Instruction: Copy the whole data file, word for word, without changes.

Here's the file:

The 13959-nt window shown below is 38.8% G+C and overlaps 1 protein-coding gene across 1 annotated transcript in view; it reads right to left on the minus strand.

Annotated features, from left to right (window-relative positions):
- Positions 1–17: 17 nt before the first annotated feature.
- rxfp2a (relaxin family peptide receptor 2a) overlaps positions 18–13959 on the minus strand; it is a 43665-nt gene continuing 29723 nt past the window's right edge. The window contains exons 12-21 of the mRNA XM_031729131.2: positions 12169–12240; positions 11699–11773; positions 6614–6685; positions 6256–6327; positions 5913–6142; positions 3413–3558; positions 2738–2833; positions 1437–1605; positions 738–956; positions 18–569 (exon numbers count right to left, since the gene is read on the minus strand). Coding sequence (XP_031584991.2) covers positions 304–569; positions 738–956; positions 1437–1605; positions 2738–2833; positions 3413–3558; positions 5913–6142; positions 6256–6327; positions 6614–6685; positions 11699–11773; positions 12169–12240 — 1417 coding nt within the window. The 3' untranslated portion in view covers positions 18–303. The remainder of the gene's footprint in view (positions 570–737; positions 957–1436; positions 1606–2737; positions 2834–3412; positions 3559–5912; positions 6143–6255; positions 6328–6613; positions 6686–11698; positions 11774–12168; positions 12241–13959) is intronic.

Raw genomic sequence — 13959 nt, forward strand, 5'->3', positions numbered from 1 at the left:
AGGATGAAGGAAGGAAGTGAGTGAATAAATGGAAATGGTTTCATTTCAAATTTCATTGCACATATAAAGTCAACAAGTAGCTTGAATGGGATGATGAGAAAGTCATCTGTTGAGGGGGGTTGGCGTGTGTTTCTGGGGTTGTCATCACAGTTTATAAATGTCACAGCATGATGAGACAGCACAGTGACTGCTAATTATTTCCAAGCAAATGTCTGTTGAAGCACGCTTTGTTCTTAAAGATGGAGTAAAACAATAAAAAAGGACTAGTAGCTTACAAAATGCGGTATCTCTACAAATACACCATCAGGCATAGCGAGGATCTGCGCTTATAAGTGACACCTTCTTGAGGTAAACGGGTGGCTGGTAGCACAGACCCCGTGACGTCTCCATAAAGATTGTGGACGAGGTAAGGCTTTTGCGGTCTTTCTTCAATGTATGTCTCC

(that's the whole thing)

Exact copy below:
The 13959-nt window shown below is 38.8% G+C and overlaps 1 protein-coding gene across 1 annotated transcript in view; it reads right to left on the minus strand.

Annotated features, from left to right (window-relative positions):
- Positions 1–17: 17 nt before the first annotated feature.
- rxfp2a (relaxin family peptide receptor 2a) overlaps positions 18–13959 on the minus strand; it is a 43665-nt gene continuing 29723 nt past the window's right edge. The window contains exons 12-21 of the mRNA XM_031729131.2: positions 12169–12240; positions 11699–11773; positions 6614–6685; positions 6256–6327; positions 5913–6142; positions 3413–3558; positions 2738–2833; positions 1437–1605; positions 738–956; positions 18–569 (exon numbers count right to left, since the gene is read on the minus strand). Coding sequence (XP_031584991.2) covers positions 304–569; positions 738–956; positions 1437–1605; positions 2738–2833; positions 3413–3558; positions 5913–6142; positions 6256–6327; positions 6614–6685; positions 11699–11773; positions 12169–12240 — 1417 coding nt within the window. The 3' untranslated portion in view covers positions 18–303. The remainder of the gene's footprint in view (positions 570–737; positions 957–1436; positions 1606–2737; positions 2834–3412; positions 3559–5912; positions 6143–6255; positions 6328–6613; positions 6686–11698; positions 11774–12168; positions 12241–13959) is intronic.

Raw genomic sequence — 13959 nt, forward strand, 5'->3', positions numbered from 1 at the left:
AGGATGAAGGAAGGAAGTGAGTGAATAAATGGAAATGGTTTCATTTCAAATTTCATTGCACATATAAAGTCAACAAGTAGCTTGAATGGGATGATGAGAAAGTCATCTGTTGAGGGGGGTTGGCGTGTGTTTCTGGGGTTGTCATCACAGTTTATAAATGTCACAGCATGATGAGACAGCACAGTGACTGCTAATTATTTCCAAGCAAATGTCTGTTGAAGCACGCTTTGTTCTTAAAGATGGAGTAAAACAATAAAAAAGGACTAGTAGCTTACAAAATGCGGTATCTCTACAAATACACCATCAGGCATAGCGAGGATCTGCGCTTATAAGTGACACCTTCTTGAGGTAAACGGGTGGCTGGTAGCACAGACCCCGTGACGTCTCCATAAAGATTGTGGACGAGGTAAGGCTTTTGCGGTCTTTCTTCAATGTATGTCTCC